It’s big news, then, that Tkachuk officially committed to the OHL’s London Knights Friday. Not only can he shift the OHL’s power balance, but the decision was a bit of a shock considering how many ties Tkachuk had to the U.S. college system.

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Defenseman Ty Smith goes first overall in WHL bantam draft

Ryan Kennedy
Ty Smith (photo courtesy of Hockey Alberta)

As I’ve noted before, the Western League does things a little differently than the other CHL circuits in Ontario and Quebec. Players are drafted out of bantam instead of midget, then spend a year developing, as opposed to jumping into major junior right away as 16-year-olds.

So it’s going to be a while before the name Ty Smith becomes relevant to NHL fans, but folks in Spokane can start to get excited.

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Why uber-prospect Connor McDavid thinks his team is the underdog in the OHL final

Jared Clinton
Connor McDavid  (Photo by Dennis Pajot/Getty Images)

No matter how much hype may be surrounding Connor McDavid as the June draft grows closer, one thing remains the same and that’s McDavid’s focus on taking his Erie Otters to the Memorial Cup and getting there as OHL champions. To do so, the “underdog” Otters will have to get by the Oshawa Generals.

McDavid, the Otters captain and OHL’s leading post-season scorer, acknowledged in a conference call Wednesday that this could very well be the first and only chance he and his teammates have at winning the Robertson Cup as OHL champions.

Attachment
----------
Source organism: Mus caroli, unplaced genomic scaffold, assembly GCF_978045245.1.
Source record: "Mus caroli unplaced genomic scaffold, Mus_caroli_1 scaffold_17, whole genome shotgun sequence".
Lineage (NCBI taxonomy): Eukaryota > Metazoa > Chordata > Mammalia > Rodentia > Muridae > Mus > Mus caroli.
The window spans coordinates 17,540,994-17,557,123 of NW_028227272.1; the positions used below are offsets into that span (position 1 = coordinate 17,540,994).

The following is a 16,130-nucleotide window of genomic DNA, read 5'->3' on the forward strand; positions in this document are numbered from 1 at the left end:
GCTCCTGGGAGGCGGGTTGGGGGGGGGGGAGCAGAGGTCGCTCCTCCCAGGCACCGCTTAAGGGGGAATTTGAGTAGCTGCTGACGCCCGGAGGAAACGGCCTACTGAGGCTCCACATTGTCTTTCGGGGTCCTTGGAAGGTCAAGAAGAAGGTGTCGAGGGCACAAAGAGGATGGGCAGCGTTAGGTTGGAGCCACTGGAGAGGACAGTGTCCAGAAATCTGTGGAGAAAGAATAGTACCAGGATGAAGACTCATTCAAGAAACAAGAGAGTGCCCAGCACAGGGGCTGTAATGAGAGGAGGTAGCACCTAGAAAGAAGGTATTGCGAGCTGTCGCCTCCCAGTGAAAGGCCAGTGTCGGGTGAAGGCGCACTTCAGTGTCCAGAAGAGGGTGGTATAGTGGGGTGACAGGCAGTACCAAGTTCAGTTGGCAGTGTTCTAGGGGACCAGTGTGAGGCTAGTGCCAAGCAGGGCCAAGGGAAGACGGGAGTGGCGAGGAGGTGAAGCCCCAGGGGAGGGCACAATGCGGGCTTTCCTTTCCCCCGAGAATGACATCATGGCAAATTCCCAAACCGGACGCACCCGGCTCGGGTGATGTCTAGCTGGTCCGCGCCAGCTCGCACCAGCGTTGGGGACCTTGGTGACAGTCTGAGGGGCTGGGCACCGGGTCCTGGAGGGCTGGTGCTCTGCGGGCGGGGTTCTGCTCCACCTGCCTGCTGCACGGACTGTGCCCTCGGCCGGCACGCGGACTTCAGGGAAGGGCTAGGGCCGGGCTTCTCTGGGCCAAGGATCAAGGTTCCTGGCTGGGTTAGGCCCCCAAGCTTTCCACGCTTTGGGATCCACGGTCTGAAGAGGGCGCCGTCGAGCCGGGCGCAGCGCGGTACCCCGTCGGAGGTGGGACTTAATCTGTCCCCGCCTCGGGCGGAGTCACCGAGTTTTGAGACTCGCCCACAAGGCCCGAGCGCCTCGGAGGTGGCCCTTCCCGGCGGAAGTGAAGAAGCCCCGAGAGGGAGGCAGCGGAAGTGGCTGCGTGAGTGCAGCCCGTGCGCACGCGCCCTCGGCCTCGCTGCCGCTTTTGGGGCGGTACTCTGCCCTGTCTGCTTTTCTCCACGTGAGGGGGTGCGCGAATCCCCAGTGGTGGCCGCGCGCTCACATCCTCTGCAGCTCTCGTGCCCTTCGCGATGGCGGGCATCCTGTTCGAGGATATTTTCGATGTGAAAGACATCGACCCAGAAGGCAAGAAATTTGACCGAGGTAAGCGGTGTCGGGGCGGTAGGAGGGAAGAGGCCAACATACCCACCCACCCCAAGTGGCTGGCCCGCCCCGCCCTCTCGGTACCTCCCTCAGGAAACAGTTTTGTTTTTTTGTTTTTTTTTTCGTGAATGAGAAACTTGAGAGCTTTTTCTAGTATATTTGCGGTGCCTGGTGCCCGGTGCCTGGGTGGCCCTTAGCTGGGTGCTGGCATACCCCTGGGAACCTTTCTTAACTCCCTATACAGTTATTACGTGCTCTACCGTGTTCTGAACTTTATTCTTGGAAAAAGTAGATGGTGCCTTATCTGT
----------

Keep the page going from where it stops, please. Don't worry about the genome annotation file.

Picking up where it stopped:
“Last year was a good experience for a lot of our guys,” McDavid said. “A couple years earlier we weren’t very good at all, not even making the playoffs…But you usually don’t get two chances at this. We’re fortunate to get through the last round and we’re excited to play the Generals and compete for the trophy.” Read more

Prospect Hot List: Mike Robinson’s Wildcat formation

Mike Robinson (photo by Jon Chase)

The final matchups in major junior have been set: Quebec takes on Rimouski in the Quebec League; Brandon will duke it out with Kelowna in the West and Erie gets Oshawa in the OHL. Whatever the results, it’s going to be a power-packed Memorial Cup. Meanwhile, the USHL draft is taking place, with Minnesota high school standout Ryan Poehling going first to Lincoln in Phase One (for 1999 birthdays) and some interesting pickups elsewhere in Phase Two (older players). Let’s take a whirl around the prospect planet to see what’s up.

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Rimouski clinches second spot in the Memorial Cup field

Rimouski's Samuel Morin (Photo by Francois Laplante/FreestylePhoto/Getty Images)

One of the most vexing problems regarding the Memorial Cup is that the host teams haven’t been earning their spots lately. London, Shawinigan and Saskatoon all “backed in” to the CHL classic after bombing out early in their respective league playoffs.

So here’s a shout-out to the Quebec League, which already has its two bids sewn up this year thanks to a couple of elite teams who did what they were supposed to do.